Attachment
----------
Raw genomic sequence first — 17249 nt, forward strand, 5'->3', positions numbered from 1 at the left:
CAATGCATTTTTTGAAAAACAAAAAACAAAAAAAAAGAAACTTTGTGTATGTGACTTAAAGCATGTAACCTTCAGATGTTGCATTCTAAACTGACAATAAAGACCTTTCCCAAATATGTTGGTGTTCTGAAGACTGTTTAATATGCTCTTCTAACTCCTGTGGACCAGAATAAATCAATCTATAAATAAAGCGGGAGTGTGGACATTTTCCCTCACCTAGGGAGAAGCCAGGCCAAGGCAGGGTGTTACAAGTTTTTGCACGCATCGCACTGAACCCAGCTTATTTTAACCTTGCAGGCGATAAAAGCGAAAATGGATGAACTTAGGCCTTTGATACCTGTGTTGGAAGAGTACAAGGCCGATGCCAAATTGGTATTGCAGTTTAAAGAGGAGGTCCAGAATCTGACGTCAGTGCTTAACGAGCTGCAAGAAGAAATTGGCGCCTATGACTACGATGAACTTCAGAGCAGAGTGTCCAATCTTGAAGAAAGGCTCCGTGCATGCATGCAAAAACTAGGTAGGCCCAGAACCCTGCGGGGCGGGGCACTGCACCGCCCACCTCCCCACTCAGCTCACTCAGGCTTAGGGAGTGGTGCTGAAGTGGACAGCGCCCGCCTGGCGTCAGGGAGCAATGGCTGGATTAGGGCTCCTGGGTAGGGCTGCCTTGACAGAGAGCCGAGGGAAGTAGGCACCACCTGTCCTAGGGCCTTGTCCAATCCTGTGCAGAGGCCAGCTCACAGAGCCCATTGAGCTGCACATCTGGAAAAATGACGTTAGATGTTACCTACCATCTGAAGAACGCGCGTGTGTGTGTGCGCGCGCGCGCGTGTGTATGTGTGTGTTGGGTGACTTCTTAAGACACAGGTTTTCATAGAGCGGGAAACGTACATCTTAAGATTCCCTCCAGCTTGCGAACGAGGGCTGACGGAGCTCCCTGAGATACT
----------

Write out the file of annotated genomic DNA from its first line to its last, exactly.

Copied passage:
Raw genomic sequence first — 17249 nt, forward strand, 5'->3', positions numbered from 1 at the left:
CAATGCATTTTTTGAAAAACAAAAAACAAAAAAAAAGAAACTTTGTGTATGTGACTTAAAGCATGTAACCTTCAGATGTTGCATTCTAAACTGACAATAAAGACCTTTCCCAAATATGTTGGTGTTCTGAAGACTGTTTAATATGCTCTTCTAACTCCTGTGGACCAGAATAAATCAATCTATAAATAAAGCGGGAGTGTGGACATTTTCCCTCACCTAGGGAGAAGCCAGGCCAAGGCAGGGTGTTACAAGTTTTTGCACGCATCGCACTGAACCCAGCTTATTTTAACCTTGCAGGCGATAAAAGCGAAAATGGATGAACTTAGGCCTTTGATACCTGTGTTGGAAGAGTACAAGGCCGATGCCAAATTGGTATTGCAGTTTAAAGAGGAGGTCCAGAATCTGACGTCAGTGCTTAACGAGCTGCAAGAAGAAATTGGCGCCTATGACTACGATGAACTTCAGAGCAGAGTGTCCAATCTTGAAGAAAGGCTCCGTGCATGCATGCAAAAACTAGGTAGGCCCAGAACCCTGCGGGGCGGGGCACTGCACCGCCCACCTCCCCACTCAGCTCACTCAGGCTTAGGGAGTGGTGCTGAAGTGGACAGCGCCCGCCTGGCGTCAGGGAGCAATGGCTGGATTAGGGCTCCTGGGTAGGGCTGCCTTGACAGAGAGCCGAGGGAAGTAGGCACCACCTGTCCTAGGGCCTTGTCCAATCCTGTGCAGAGGCCAGCTCACAGAGCCCATTGAGCTGCACATCTGGAAAAATGACGTTAGATGTTACCTACCATCTGAAGAACGCGCGTGTGTGTGTGCGCGCGCGCGCGTGTGTATGTGTGTGTTGGGTGACTTCTTAAGACACAGGTTTTCATAGAGCGGGAAACGTACATCTTAAGATTCCCTCCAGCTTGCGAACGAGGGCTGACGGAGCTCCCTGAGATACT